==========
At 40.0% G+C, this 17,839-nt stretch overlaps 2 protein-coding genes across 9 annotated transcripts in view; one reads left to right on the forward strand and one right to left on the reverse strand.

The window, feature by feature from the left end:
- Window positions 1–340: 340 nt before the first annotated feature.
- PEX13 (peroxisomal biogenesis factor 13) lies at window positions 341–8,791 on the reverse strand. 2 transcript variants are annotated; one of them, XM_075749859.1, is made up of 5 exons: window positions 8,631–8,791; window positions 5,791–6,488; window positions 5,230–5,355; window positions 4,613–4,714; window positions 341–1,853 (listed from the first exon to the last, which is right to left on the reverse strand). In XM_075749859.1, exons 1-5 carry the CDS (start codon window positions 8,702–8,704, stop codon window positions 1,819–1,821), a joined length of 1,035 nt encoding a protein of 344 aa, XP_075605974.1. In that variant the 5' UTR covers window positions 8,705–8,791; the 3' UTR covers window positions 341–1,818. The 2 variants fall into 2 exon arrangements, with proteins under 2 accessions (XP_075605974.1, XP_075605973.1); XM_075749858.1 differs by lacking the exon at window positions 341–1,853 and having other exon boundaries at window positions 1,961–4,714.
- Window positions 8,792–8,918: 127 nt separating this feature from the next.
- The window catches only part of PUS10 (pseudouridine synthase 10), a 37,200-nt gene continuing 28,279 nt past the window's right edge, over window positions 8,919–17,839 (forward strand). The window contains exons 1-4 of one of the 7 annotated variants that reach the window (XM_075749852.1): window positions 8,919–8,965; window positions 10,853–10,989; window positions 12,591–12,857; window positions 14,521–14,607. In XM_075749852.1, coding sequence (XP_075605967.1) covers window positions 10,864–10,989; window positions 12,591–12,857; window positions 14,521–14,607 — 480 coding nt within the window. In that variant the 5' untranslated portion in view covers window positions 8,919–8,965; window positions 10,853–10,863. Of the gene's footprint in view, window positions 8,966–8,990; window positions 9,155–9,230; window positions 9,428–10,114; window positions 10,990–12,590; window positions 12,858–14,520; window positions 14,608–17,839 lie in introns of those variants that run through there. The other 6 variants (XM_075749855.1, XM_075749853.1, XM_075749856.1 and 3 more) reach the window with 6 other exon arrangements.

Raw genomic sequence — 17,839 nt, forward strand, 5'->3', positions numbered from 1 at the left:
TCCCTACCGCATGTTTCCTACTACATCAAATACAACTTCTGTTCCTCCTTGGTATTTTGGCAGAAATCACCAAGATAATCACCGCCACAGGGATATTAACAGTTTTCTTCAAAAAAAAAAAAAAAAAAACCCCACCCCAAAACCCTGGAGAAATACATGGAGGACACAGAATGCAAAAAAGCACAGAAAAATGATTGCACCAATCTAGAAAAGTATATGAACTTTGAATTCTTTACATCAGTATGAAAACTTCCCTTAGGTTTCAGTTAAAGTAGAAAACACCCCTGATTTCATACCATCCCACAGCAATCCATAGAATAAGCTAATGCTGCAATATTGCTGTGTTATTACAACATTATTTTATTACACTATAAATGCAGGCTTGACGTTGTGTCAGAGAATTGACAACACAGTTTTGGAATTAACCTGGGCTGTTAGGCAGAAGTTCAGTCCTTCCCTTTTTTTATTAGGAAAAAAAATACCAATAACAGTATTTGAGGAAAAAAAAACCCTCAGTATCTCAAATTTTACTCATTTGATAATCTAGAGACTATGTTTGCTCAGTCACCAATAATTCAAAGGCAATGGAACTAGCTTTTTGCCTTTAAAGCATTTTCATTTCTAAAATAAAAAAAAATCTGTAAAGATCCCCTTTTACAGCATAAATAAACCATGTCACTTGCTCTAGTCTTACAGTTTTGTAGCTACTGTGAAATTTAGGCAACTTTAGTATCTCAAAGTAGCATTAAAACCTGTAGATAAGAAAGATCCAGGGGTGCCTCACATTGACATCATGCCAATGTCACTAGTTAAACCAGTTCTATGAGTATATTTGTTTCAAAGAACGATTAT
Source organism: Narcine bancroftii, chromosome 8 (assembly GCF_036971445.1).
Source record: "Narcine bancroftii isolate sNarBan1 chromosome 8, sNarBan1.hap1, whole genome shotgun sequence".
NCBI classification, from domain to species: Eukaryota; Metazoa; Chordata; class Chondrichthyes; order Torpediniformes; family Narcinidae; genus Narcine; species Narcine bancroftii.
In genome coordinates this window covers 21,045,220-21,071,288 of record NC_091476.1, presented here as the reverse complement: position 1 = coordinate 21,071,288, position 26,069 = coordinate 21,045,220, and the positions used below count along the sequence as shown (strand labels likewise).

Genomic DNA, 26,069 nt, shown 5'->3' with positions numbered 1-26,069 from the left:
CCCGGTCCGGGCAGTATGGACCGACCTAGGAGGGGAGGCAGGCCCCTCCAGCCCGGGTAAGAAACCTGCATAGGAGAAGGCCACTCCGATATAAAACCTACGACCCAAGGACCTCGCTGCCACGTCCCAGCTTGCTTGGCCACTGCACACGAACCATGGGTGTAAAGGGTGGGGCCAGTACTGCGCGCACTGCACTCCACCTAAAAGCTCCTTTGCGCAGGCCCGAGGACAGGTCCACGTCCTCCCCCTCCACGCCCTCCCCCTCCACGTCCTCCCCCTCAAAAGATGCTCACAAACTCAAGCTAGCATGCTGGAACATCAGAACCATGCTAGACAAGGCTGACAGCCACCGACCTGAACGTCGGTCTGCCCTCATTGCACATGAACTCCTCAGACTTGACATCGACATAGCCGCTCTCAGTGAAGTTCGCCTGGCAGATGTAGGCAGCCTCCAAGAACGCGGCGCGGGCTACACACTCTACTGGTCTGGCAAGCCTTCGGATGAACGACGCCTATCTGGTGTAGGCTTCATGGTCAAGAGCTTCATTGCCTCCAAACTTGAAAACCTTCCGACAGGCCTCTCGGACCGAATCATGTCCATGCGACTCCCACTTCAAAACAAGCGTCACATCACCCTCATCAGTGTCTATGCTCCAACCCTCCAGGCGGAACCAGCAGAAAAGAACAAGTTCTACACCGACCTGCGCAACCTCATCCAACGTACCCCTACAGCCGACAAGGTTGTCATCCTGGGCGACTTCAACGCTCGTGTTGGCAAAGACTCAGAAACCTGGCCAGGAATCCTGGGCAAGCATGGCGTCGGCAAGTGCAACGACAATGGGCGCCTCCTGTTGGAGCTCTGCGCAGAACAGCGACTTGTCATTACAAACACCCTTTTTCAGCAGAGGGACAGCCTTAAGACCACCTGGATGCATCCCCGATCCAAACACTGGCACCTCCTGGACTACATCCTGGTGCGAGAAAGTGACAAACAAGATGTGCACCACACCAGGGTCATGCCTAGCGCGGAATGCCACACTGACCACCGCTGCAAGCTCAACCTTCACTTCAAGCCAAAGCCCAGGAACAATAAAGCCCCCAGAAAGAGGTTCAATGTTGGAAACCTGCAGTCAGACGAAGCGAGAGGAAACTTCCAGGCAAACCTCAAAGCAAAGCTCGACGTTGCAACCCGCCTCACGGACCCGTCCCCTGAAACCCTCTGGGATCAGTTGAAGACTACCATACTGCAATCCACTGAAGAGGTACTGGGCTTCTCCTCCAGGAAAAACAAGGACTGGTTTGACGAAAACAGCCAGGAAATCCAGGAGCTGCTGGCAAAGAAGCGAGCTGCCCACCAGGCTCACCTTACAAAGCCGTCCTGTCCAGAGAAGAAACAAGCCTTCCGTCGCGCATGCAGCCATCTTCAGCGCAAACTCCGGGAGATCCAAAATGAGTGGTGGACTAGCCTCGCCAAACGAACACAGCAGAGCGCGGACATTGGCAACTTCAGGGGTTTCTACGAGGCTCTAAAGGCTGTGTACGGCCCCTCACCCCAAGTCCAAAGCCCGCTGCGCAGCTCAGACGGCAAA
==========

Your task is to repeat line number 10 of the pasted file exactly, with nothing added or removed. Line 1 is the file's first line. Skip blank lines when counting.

Source record: "Narcine bancroftii isolate sNarBan1 chromosome 8, sNarBan1.hap1, whole genome shotgun sequence".